This is a page devoted to our feline friends, specifically the Siberian tiger (Panthera tigris altaica) . They are in need of our help before they become extinct.
There is a tiger killed every 18 hours in India.
Head to Tail Length- 9-13'
Shoulder Height- 3'
Weight- Males: maximum 500 lbs.; Females 220-370 lbs.
*The Siberian tigers are the world's largest cat.
Adaptations/Coloration- 2 sides striping unalike
Claws- long; retractable; don't hinder running
Feet- heavily haired (aids silent stalking)
Forefeet- 5 digits; Hindfeet- 4 digits
Fur- relatively long & thick
Hair- longer on a male's cheeks
Feeding- drags kill to hiding place; rests intermittently until carcass is devoured; finishes with great amount water
Hunting- nothing they can't overpower; depends on sight & hearing more than smell; stalks slow & silent until close enough for final spring; male solitary (except when courting); mom stays with young
Swims- contrary to the popular belief that cats hate water, the Siberian tiger swims well and loves the water
Territory- large; 30 sq. mi.
Life span- captivity maximum 15 yrs
Sexual Maturity- 3-4 yrs
Breeding- late Jan-Apr
Birth Interval- 2-4 yrs
Gestation- 92-113 days
Cubs- 2-4 in a litter; 3-4 lbs. each; will kill independently 7 mos.
Tigers are a carnivore-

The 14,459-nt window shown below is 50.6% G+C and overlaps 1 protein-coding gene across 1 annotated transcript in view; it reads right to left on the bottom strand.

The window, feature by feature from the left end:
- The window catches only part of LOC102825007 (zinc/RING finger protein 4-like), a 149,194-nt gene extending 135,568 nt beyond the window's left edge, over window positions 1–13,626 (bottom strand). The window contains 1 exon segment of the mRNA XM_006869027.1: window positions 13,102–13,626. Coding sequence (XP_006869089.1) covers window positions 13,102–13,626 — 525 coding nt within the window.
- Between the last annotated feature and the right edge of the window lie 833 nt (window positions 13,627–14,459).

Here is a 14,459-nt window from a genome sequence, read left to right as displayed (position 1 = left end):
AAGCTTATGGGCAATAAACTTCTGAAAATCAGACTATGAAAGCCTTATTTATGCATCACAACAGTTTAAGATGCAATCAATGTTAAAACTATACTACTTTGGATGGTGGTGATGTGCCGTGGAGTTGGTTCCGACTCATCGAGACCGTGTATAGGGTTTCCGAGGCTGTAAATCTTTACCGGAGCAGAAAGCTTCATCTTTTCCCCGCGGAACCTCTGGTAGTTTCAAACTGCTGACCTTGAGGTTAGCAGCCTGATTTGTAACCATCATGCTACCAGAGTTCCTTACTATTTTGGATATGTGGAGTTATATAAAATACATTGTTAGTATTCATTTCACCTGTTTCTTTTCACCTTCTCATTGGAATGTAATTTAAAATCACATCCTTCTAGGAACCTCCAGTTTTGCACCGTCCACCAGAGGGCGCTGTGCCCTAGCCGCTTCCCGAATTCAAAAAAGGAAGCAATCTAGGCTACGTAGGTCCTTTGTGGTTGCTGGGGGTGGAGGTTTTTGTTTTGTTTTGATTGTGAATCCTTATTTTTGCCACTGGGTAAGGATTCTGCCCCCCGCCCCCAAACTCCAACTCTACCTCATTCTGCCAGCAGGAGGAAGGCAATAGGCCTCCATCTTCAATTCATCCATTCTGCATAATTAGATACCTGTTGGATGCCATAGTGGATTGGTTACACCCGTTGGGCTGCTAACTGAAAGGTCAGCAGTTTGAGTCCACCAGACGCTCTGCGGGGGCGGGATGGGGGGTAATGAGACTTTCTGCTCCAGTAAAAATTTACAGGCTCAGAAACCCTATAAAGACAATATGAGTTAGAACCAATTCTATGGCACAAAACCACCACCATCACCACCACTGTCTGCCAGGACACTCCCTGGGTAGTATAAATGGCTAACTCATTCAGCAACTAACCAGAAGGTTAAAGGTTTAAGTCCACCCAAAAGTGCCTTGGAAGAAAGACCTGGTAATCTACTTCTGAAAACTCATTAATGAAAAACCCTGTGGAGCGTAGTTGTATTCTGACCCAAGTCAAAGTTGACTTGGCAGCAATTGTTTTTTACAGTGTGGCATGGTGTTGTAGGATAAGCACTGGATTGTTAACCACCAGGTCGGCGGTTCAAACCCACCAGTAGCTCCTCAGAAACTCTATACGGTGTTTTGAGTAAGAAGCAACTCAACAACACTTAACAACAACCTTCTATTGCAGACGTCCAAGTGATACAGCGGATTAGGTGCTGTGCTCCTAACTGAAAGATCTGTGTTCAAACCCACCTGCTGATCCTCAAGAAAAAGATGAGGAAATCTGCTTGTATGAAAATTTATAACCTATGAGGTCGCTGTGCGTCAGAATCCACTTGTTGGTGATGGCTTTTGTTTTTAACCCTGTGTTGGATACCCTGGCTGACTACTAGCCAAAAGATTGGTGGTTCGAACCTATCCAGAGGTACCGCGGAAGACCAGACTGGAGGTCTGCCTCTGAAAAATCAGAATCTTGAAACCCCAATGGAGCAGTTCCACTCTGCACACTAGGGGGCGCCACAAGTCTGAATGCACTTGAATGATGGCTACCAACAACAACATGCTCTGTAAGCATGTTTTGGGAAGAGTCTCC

Wild- boar, deer, elk, fish, hare, & livestock
Zoo- Carnivore Diet, bones, enrichment treats, & vitamins
Rocky mountain woodlands; SE Russia, N. Korea, Manchuria (cold forested areas), & Siberia; 3 reserves in Russia
About these wonderful tigers and their plight:
I looked around and found this report from the Tiger Information Center, which I think fully and better describes their precarious situation than I could say with my own words:
Wild Tigers: Russia
In this century, the Siberian tiger (sometimes called the Amur, Manchurian, or Northeast China tiger), has survived four wars, two revolutions, and now an onslaught on its forests. Its IUCN status is considered Critical, its numbers in the wild fluctuating from a low of 24 tigers in the 1940s to IUCN estimates of about 150 to 200 in 1994. Recent conservation efforts have paid off, and as of 1997 there were estimated to be between 437-506 wild Siberian tigers. There are three protected areas for tigers in Russia-the Sikhote-Alin (3,470 km2), Lazovsky (1,165 km2), and Kedrovaya Pad (178 km2) Reserves-inland from the Sea of Japan in the Russian Far East.
Wild Tigers: China
Sightings of Siberian tigers in Changbaishan, near the